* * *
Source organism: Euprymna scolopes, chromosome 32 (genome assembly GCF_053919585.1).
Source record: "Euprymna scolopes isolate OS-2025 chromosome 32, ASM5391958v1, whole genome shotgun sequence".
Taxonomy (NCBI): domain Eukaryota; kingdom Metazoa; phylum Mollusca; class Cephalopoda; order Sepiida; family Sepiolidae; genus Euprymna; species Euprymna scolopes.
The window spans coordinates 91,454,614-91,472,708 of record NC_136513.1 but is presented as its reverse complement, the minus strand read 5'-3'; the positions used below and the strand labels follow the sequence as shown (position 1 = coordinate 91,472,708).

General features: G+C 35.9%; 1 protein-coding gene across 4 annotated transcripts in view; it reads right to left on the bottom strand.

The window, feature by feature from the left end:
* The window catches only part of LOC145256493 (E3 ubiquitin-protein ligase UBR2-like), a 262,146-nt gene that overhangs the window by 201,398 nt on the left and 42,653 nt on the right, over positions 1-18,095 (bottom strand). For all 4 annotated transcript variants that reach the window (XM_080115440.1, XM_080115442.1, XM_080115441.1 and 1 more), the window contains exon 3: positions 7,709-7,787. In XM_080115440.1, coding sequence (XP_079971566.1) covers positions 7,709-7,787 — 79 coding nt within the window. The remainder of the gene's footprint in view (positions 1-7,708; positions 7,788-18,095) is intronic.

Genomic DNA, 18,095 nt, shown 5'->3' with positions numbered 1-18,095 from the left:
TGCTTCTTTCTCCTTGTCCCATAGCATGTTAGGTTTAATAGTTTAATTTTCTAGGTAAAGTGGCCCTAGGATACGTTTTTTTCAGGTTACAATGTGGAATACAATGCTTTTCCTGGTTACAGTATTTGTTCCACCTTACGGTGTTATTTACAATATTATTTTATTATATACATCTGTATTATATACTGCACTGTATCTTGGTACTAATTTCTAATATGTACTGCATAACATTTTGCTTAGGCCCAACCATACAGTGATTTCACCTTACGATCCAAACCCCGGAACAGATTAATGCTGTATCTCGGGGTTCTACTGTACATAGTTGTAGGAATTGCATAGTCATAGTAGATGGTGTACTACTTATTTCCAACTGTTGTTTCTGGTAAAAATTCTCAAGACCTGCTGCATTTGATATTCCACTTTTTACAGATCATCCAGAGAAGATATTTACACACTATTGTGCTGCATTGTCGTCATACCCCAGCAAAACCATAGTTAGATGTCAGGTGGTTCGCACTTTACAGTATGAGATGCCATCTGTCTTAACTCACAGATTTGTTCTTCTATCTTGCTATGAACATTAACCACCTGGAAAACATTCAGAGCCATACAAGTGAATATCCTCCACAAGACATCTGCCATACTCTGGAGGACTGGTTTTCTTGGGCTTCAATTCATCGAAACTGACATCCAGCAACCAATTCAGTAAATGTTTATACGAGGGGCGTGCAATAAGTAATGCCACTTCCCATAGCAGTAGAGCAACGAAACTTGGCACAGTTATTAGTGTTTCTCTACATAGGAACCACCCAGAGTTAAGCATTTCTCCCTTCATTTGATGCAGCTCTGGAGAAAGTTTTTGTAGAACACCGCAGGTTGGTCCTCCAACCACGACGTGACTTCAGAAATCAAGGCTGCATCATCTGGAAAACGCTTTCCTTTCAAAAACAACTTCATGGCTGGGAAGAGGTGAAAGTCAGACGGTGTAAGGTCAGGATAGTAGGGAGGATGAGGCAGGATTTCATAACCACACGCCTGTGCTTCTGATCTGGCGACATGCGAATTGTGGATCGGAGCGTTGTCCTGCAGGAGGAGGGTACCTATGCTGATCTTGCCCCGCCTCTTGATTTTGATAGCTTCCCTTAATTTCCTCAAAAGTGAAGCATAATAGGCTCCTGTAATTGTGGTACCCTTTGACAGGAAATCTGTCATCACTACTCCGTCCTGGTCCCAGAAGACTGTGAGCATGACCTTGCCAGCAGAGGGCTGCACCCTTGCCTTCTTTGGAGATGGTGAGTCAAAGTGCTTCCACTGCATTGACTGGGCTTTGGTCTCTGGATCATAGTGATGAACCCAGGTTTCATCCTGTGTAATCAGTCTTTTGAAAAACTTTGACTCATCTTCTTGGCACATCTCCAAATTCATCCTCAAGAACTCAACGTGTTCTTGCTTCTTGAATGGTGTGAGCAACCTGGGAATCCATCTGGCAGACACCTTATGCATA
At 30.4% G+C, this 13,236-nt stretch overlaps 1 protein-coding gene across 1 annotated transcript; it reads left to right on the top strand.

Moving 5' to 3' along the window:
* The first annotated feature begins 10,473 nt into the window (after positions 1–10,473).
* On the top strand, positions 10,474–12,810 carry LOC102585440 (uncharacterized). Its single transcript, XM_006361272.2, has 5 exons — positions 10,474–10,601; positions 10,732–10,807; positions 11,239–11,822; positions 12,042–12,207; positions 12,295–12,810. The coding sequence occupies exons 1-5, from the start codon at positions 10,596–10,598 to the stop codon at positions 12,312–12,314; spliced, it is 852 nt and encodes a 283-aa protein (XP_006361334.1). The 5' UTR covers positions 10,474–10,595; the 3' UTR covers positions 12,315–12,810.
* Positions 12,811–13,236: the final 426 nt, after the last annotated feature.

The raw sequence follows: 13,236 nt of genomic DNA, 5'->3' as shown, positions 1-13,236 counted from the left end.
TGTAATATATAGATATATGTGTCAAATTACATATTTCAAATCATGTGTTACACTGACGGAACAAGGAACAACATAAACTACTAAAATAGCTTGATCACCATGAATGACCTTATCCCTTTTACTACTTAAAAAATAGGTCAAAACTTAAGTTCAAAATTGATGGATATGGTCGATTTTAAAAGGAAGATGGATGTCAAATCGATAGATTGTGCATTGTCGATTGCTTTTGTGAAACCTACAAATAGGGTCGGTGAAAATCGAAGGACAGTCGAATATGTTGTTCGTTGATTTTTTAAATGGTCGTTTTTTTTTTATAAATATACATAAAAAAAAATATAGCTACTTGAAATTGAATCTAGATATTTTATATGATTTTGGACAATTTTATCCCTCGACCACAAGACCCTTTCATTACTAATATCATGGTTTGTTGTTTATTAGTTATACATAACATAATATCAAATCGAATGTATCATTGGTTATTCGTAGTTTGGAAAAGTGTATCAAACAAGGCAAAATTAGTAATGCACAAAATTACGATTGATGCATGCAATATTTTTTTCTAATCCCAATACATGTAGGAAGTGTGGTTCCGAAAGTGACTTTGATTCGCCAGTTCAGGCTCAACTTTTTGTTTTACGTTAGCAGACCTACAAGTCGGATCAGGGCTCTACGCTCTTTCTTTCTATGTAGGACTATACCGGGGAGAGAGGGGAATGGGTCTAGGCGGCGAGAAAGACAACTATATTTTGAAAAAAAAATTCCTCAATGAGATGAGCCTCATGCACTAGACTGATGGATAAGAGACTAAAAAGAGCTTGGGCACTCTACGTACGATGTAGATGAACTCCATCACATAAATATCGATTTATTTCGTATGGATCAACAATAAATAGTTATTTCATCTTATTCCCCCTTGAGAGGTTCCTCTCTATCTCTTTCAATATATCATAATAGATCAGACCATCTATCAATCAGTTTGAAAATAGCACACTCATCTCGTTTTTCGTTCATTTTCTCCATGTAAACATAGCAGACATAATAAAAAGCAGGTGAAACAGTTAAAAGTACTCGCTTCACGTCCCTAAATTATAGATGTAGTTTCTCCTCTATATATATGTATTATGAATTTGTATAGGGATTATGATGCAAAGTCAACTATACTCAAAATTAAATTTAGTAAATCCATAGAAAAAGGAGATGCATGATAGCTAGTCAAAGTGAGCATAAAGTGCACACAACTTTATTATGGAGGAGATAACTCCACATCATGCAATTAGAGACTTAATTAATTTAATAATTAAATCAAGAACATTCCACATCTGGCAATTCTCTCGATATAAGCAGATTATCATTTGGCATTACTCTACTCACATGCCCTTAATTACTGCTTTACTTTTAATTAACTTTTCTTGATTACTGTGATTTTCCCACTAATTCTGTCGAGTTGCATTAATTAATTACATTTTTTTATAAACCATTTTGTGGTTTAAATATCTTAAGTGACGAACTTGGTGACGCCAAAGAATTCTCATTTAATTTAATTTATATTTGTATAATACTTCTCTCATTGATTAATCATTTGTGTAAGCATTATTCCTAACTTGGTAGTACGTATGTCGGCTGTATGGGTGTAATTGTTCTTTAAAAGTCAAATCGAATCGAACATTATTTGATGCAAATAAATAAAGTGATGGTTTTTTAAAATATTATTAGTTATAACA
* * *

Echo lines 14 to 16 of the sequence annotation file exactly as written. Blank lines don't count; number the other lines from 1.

* Positions 12,811–13,236: the final 426 nt, after the last annotated feature.

The raw sequence follows: 13,236 nt of genomic DNA, 5'->3' as shown, positions 1-13,236 counted from the left end.
TGTAATATATAGATATATGTGTCAAATTACATATTTCAAATCATGTGTTACACTGACGGAACAAGGAACAACATAAACTACTAAAATAGCTTGATCACCATGAATGACCTTATCCCTTTTACTACTTAAAAAATAGGTCAAAACTTAAGTTCAAAATTGATGGATATGGTCGATTTTAAAAGGAAGATGGATGTCAAATCGATAGATTGTGCATTGTCGATTGCTTTTGTGAAACCTACAAATAGGGTCGGTGAAAATCGAAGGACAGTCGAATATGTTGTTCGTTGATTTTTTAAATGGTCGTTTTTTTTTTATAAATATACATAAAAAAAAATATAGCTACTTGAAATTGAATCTAGATATTTTATATGATTTTGGACAATTTTATCCCTCGACCACAAGACCCTTTCATTACTAATATCATGGTTTGTTGTTTATTAGTTATACATAACATAATATCAAATCGAATGTATCATTGGTTATTCGTAGTTTGGAAAAGTGTATCAAACAAGGCAAAATTAGTAATGCACAAAATTACGATTGATGCATGCAATATTTTTTTCTAATCCCAATACATGTAGGAAGTGTGGTTCCGAAAGTGACTTTGATTCGCCAGTTCAGGCTCAACTTTTTGTTTTACGTTAGCAGACCTACAAGTCGGATCAGGGCTCTACGCTCTTTCTTTCTATGTAGGACTATACCGGGGAGAGAGGGGAATGGGTCTAGGCGGCGAGAAAGACAACTATATTTTGAAAAAAAAATTCCTCAATGAGATGAGCCTCATGCACTAGACTGATGGATAAGAGACTAAAAAGAGCTTGGGCACTCTACGTACGATGTAGATGAACTCCATCACATAAATATCGATTTATTTCGTATGGATCAACAATAAATAGTTATTTCATCTTATTCCCCCTTGAGAGGTTCCTCTCTATCTCTTTCAATATATCATAATAGATCAGACCATCTATCAATCAGTTTGAAAATAGCACACTCATCTCGTTTTTCGTTCATTTTCTCCATGTAAACATAGCAGACATAATAAAAAGCAGGTGAAACAGTTAAAAGTACTCGCTTCACGTCCCTAAATTATAGATGTAGTTTCTCCTCTATATATATGTATTATGAATTTGTATAGGGATTATGATGCAAAGTCAACTATACTCAAAATTAAATTTAGTAAATCCATAGAAAAAGGAGATGCATGATAGCTAGTCAAAGTGAGCATAAAGTGCACACAACTTTATTATGGAGGAGATAACTCCACATCATGCAATTAGAGACTTAATTAATTTAATAATTAAATCAAGAACATTCCACATCTGGCAATTCTCTCGATATAAGCAGATTATCATTTGGCATTACTCTACTCACATGCCCTTAATTACTGCTTTACTTTTAATTAACTTTTCTTGATTACTGTGATTTTCCCACTAATTCTGTCGAGTTGCATTAATTAATTACATTTTTTTATAAACCATTTTGTGGTTTAAATATCTTAAGTGACGAACTTGGTGACGCCAAAGAATTCTCATTTAATTTAATTTATATTTGTATAATACTTCTCTCATTGATTAATCATTTGTGTAAGCATTATTCCTAACTTGGTAGTACGTATGTCGGCTGTATGGGTGTAATTGTTCTTTAAAAGTCAAATCGAATCGAACATTATTTGATGCAAATAAATAAAGTGATGGTTTTTTAAAATATTATTAGTTATAACA